Moonbird reveals Schurmann's finesse in crafting hypnotising pieces for solo instrument unaccompanied. (Think of Bartók's Sonata for solo violin.)
Listen — Gerard Schurmann: Moonbird
(track 8, 0:42-1:42) ℗ 2019 Toccata Classics :
Schurmann's Sonatina for Flute and Piano, composed thirty years earlier (1968) also gained wide credit, admired and performed worldwide by (Sir) James Galway and many others.) It's written with a fine feeling of fluency, changing in mood at significant cruxes but essentially driving forward with admirable momentum, the accelerando to a scherzo-like passage near the end especially catching the ear. If the Ballades might suit schoolchildren advanced on keyboard, this is definitely one for students, at colleges anywhere - the London colleges, Juilliard and so on - to pick up. Mikhail Korzhev is the accompanist here - or one might say equal partner: Schurmann's ability shrewdly to create resplendent individual and independent parts - stemming from the same material - for the keyboard player in many of his works has been commented on, indeed highly commended, elsewhere : it enhances the discussion, one might almost dare to say 'dialectic', underlying (or overlaying) his music in chamber pieces, and he applies that gift to his orchestral concerto works, equally.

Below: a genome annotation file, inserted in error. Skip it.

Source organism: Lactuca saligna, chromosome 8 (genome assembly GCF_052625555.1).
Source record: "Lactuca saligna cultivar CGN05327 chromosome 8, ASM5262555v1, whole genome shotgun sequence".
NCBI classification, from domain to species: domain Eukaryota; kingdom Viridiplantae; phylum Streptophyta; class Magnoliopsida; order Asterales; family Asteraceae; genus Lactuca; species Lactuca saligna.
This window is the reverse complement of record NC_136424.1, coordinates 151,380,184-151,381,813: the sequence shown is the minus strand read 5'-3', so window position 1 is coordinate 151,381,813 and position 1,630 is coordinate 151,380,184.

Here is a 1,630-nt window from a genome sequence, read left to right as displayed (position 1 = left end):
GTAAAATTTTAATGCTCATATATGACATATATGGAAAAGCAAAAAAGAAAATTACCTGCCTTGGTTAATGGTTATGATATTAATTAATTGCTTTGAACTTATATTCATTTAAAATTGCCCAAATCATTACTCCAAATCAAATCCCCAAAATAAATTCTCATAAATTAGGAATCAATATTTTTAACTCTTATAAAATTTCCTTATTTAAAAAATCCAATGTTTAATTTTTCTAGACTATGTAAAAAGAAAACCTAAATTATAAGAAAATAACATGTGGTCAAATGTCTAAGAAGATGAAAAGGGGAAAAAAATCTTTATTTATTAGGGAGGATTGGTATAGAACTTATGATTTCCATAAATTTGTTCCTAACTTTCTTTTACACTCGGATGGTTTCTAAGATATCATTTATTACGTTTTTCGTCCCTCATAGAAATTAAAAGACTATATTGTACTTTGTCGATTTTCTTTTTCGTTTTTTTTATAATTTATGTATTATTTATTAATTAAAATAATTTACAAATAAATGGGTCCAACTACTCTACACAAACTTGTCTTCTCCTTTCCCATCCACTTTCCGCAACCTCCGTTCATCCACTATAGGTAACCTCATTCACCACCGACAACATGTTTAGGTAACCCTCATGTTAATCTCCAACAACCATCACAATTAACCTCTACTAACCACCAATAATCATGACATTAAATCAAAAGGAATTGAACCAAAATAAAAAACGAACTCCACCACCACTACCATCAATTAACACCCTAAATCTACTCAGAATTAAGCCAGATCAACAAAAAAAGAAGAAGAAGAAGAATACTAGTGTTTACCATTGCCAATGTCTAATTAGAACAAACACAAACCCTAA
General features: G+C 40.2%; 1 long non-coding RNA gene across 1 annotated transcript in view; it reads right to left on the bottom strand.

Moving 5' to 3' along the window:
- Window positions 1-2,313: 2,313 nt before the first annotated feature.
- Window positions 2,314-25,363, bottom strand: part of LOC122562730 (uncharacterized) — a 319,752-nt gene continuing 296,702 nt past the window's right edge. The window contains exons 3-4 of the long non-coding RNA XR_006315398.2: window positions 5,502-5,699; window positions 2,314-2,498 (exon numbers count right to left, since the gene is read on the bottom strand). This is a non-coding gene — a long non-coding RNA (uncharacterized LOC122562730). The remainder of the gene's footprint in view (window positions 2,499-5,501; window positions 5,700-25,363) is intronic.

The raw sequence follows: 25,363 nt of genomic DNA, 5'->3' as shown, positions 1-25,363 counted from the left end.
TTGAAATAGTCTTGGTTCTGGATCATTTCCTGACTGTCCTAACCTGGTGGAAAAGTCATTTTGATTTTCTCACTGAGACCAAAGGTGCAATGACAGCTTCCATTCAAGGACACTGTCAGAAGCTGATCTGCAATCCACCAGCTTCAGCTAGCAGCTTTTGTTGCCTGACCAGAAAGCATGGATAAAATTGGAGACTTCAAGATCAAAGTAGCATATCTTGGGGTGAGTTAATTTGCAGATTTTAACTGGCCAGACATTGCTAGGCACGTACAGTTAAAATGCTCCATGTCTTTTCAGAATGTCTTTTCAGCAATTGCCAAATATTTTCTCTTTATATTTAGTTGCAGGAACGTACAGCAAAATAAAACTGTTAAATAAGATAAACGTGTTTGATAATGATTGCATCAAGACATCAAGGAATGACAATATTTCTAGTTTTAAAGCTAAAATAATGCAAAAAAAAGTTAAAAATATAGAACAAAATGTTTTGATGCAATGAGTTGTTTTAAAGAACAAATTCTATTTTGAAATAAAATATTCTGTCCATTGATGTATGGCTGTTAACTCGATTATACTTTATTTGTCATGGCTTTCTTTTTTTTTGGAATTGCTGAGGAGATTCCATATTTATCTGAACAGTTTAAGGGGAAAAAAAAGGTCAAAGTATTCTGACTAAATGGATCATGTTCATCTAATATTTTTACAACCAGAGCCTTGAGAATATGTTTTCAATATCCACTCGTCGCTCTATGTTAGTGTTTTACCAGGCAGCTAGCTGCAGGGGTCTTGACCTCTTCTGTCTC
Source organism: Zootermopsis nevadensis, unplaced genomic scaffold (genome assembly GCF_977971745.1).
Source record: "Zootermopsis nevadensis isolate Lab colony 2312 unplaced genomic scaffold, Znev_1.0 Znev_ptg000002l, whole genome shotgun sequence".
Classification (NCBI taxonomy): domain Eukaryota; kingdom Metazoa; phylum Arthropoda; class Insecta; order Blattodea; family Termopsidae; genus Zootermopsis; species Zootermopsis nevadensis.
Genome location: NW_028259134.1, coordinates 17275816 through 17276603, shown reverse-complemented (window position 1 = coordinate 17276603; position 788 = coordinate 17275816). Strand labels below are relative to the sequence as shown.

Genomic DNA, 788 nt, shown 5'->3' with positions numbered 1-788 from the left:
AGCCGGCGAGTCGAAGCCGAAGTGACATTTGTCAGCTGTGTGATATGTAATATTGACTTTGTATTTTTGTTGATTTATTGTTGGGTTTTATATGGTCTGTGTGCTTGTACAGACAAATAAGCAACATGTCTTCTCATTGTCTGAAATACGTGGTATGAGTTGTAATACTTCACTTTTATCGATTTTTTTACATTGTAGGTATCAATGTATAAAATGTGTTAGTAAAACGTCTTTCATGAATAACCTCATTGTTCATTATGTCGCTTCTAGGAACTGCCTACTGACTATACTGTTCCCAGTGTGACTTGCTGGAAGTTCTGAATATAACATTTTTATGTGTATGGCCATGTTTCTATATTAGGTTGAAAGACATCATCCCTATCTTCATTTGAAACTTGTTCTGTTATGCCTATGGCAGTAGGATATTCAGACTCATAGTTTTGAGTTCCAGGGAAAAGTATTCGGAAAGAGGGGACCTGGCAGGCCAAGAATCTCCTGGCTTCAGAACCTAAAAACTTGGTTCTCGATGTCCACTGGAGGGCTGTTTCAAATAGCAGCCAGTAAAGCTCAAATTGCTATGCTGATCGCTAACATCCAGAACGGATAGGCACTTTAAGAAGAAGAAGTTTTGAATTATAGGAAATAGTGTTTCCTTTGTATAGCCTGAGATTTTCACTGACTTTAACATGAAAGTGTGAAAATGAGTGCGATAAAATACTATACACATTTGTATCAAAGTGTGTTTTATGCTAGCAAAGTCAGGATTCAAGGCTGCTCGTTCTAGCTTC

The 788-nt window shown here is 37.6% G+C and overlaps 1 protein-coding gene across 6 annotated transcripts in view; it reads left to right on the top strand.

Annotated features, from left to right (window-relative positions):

Listen — Gerard Schurmann: Sonatina for Flute and Piano
(track 13, 6:59-7:59) ℗ 2019 Toccata Classics :